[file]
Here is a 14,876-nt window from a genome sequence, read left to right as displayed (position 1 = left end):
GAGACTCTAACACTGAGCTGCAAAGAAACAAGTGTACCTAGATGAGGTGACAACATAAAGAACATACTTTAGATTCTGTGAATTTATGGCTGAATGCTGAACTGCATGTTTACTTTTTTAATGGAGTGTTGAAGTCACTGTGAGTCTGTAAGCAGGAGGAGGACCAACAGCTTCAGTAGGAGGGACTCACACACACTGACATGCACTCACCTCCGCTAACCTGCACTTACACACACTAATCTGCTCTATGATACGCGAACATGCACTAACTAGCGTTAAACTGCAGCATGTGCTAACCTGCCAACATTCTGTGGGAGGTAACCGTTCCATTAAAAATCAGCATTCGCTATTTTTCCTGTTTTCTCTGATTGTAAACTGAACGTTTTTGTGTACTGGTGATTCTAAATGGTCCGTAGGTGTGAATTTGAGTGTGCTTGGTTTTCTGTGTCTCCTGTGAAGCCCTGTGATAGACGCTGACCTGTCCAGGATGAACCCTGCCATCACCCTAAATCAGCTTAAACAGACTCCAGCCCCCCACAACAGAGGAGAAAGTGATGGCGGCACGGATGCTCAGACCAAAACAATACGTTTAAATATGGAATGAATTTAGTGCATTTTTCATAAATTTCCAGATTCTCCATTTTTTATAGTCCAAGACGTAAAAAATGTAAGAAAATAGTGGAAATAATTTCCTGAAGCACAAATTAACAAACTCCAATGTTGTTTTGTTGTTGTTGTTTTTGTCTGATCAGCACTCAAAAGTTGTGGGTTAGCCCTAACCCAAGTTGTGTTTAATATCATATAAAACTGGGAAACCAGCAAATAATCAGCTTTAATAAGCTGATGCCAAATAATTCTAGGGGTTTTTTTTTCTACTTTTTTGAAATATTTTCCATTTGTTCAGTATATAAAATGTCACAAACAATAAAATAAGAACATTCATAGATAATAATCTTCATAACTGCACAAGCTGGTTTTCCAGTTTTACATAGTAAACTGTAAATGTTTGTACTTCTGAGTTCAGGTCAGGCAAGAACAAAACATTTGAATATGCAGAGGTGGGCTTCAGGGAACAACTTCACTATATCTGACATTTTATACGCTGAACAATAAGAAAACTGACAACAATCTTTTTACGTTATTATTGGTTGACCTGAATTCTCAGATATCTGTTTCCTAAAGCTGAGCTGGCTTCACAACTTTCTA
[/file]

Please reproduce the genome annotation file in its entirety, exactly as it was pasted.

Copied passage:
Here is a 14,876-nt window from a genome sequence, read left to right as displayed (position 1 = left end):
GAGACTCTAACACTGAGCTGCAAAGAAACAAGTGTACCTAGATGAGGTGACAACATAAAGAACATACTTTAGATTCTGTGAATTTATGGCTGAATGCTGAACTGCATGTTTACTTTTTTAATGGAGTGTTGAAGTCACTGTGAGTCTGTAAGCAGGAGGAGGACCAACAGCTTCAGTAGGAGGGACTCACACACACTGACATGCACTCACCTCCGCTAACCTGCACTTACACACACTAATCTGCTCTATGATACGCGAACATGCACTAACTAGCGTTAAACTGCAGCATGTGCTAACCTGCCAACATTCTGTGGGAGGTAACCGTTCCATTAAAAATCAGCATTCGCTATTTTTCCTGTTTTCTCTGATTGTAAACTGAACGTTTTTGTGTACTGGTGATTCTAAATGGTCCGTAGGTGTGAATTTGAGTGTGCTTGGTTTTCTGTGTCTCCTGTGAAGCCCTGTGATAGACGCTGACCTGTCCAGGATGAACCCTGCCATCACCCTAAATCAGCTTAAACAGACTCCAGCCCCCCACAACAGAGGAGAAAGTGATGGCGGCACGGATGCTCAGACCAAAACAATACGTTTAAATATGGAATGAATTTAGTGCATTTTTCATAAATTTCCAGATTCTCCATTTTTTATAGTCCAAGACGTAAAAAATGTAAGAAAATAGTGGAAATAATTTCCTGAAGCACAAATTAACAAACTCCAATGTTGTTTTGTTGTTGTTGTTTTTGTCTGATCAGCACTCAAAAGTTGTGGGTTAGCCCTAACCCAAGTTGTGTTTAATATCATATAAAACTGGGAAACCAGCAAATAATCAGCTTTAATAAGCTGATGCCAAATAATTCTAGGGGTTTTTTTTTCTACTTTTTTGAAATATTTTCCATTTGTTCAGTATATAAAATGTCACAAACAATAAAATAAGAACATTCATAGATAATAATCTTCATAACTGCACAAGCTGGTTTTCCAGTTTTACATAGTAAACTGTAAATGTTTGTACTTCTGAGTTCAGGTCAGGCAAGAACAAAACATTTGAATATGCAGAGGTGGGCTTCAGGGAACAACTTCACTATATCTGACATTTTATACGCTGAACAATAAGAAAACTGACAACAATCTTTTTACGTTATTATTGGTTGACCTGAATTCTCAGATATCTGTTTCCTAAAGCTGAGCTGGCTTCACAACTTTCTA